Nobel laureate Gbowee: Security Council must reform itself
Nobel peace laureate Leemah Gbowee has told the Security Council that people across the world are living in fear and she urged the UN's most powerful body to take action to reduce inequality and promote inclusiveness.
United Nations: Nobel peace laureate Leemah Gbowee has told the Security Council that people across the world are living in fear and she urged the UN's most powerful body to take action to reduce inequality and promote inclusiveness.
The Liberian peace activist painted a grim picture of a more dangerous world where the lives of rich and poor of all races and political beliefs are affected.
"All of the things that made life meaningful to us (are) gradually being taken away by insecurity," Gbowee said in a keynote address at a council meeting on the importance of "inclusive development" in promoting peace yesterday.
"The joy of getting on the airplane is gone. The freedom to worship when, where and how we choose is gone. Education especially for girls is under threat."
"Freedom of expression, freedom of the press as we saw in Paris is also a thing of the past," she added, referring to the recent terror attacks that killed 17 people at the satirical newspaper Charlie Hebdo, a kosher grocery and elsewhere in the French capital.
Saying this may be the only time she gets to address the Security Council, Gbowee urged its 15 members "to do some deep self-reflection" and undertake reforms, including expanding the number of its permanent veto-wielding members from five to seven.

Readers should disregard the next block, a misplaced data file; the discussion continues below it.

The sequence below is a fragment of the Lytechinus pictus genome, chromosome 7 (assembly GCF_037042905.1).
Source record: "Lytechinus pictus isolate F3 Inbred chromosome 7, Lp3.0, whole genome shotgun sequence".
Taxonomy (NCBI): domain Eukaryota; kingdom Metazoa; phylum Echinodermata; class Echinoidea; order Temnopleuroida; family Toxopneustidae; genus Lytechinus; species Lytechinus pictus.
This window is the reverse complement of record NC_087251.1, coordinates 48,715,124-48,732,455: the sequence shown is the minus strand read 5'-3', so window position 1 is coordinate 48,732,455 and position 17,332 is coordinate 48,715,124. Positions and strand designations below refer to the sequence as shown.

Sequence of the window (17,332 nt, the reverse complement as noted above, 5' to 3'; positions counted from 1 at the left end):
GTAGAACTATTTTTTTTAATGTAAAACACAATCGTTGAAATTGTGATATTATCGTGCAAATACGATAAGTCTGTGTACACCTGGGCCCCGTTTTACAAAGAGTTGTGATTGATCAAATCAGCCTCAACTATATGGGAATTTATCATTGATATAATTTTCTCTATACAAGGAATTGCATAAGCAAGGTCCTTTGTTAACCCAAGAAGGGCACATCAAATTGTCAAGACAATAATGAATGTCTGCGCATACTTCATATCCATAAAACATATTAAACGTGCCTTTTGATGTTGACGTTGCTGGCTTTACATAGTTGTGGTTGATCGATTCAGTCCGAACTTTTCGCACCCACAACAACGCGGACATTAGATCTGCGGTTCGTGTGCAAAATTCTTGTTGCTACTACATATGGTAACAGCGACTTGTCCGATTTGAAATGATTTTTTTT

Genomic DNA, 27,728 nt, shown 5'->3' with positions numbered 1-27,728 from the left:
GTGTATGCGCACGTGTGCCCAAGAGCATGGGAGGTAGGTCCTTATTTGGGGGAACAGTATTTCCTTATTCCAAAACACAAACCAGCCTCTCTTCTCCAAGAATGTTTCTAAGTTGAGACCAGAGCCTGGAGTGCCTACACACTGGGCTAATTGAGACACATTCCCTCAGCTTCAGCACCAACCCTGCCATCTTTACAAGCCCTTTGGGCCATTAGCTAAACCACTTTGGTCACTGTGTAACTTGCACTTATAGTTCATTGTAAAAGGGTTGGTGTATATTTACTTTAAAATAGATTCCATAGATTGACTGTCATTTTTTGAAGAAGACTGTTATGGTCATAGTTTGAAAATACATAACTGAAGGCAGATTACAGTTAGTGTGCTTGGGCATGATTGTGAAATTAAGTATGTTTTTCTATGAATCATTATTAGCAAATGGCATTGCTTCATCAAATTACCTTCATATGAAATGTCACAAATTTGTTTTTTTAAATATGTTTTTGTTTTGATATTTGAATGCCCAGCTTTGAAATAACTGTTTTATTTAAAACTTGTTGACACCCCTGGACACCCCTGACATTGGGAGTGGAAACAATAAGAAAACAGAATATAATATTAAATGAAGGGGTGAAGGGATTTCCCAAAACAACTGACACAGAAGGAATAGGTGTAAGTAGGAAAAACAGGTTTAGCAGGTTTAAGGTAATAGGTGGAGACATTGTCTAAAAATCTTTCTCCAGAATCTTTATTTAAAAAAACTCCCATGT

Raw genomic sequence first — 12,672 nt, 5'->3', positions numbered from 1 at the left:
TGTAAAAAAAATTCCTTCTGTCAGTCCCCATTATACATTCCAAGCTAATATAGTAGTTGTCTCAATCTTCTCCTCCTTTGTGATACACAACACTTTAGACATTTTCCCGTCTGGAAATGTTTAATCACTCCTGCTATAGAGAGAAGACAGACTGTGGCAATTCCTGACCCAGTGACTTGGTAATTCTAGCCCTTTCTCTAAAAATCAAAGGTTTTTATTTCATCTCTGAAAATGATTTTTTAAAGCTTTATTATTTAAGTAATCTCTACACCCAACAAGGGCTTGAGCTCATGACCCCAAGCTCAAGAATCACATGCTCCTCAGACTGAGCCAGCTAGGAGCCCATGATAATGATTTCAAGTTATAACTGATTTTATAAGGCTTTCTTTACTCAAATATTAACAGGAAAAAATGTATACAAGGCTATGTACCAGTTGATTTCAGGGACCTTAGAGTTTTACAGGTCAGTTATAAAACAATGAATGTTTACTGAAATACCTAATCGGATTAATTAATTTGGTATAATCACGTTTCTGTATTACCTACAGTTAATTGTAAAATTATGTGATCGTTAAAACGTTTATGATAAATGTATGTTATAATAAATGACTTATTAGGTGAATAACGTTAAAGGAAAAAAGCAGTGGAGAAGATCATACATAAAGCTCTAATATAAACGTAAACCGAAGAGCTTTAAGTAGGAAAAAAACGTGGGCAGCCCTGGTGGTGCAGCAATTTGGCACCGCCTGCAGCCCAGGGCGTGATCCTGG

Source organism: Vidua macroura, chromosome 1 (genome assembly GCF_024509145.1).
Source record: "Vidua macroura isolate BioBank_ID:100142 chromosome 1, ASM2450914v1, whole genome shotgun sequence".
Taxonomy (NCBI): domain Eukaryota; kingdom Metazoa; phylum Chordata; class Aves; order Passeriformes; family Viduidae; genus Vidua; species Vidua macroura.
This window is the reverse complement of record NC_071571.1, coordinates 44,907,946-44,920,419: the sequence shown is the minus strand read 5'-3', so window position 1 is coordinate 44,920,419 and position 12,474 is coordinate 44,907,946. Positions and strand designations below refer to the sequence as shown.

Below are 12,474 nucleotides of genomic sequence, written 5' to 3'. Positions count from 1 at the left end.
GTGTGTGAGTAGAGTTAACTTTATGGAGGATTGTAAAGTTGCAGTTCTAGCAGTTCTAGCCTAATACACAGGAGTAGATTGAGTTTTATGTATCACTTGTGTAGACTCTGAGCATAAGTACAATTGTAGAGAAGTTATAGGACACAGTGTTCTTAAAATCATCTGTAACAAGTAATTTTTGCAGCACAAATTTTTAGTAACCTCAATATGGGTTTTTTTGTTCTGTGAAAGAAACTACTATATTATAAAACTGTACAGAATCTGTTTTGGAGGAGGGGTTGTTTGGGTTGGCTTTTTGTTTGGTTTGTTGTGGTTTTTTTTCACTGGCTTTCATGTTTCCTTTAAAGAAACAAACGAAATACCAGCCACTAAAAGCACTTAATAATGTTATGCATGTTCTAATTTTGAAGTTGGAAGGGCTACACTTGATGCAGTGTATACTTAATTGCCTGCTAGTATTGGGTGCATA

"Militarism is viewed as the primary solution to every local national and international problem regardless of what the problem is," Gbowee said.
"In order to achieve international peace and development, we need to change the systems and structures that make it impossible for others to try where others are succeeding."
The Security Council approved a presidential statement highlighting "the importance of identifying and addressing social, economic, political, cultural and religious exclusion, intolerance, as well as violent extremism, which can be conducive to terrorism, as drivers of conflict."
It encouraged all 193 UN member states to come up with a common UN approach to promote development for all peoples and enlist local communities and non-governmental organisations in developing strategies "to counter the violent extremist narrative that can incite terrorist acts."
The meeting drew criticism from the Group of 77, representing 132 mainly developing countries, which accused the council of encroaching on the mandate of the 193-member General Assembly and other UN organs to address development issues.
South Africa's UN Ambassador Kingsley Mamabolo, whose country chairs the group, criticised richer nations for failing to honor commitments to provide aid to developing countries, for not providing debt relief to poor countries, and for failing to open markets and transfer technology to developing countries.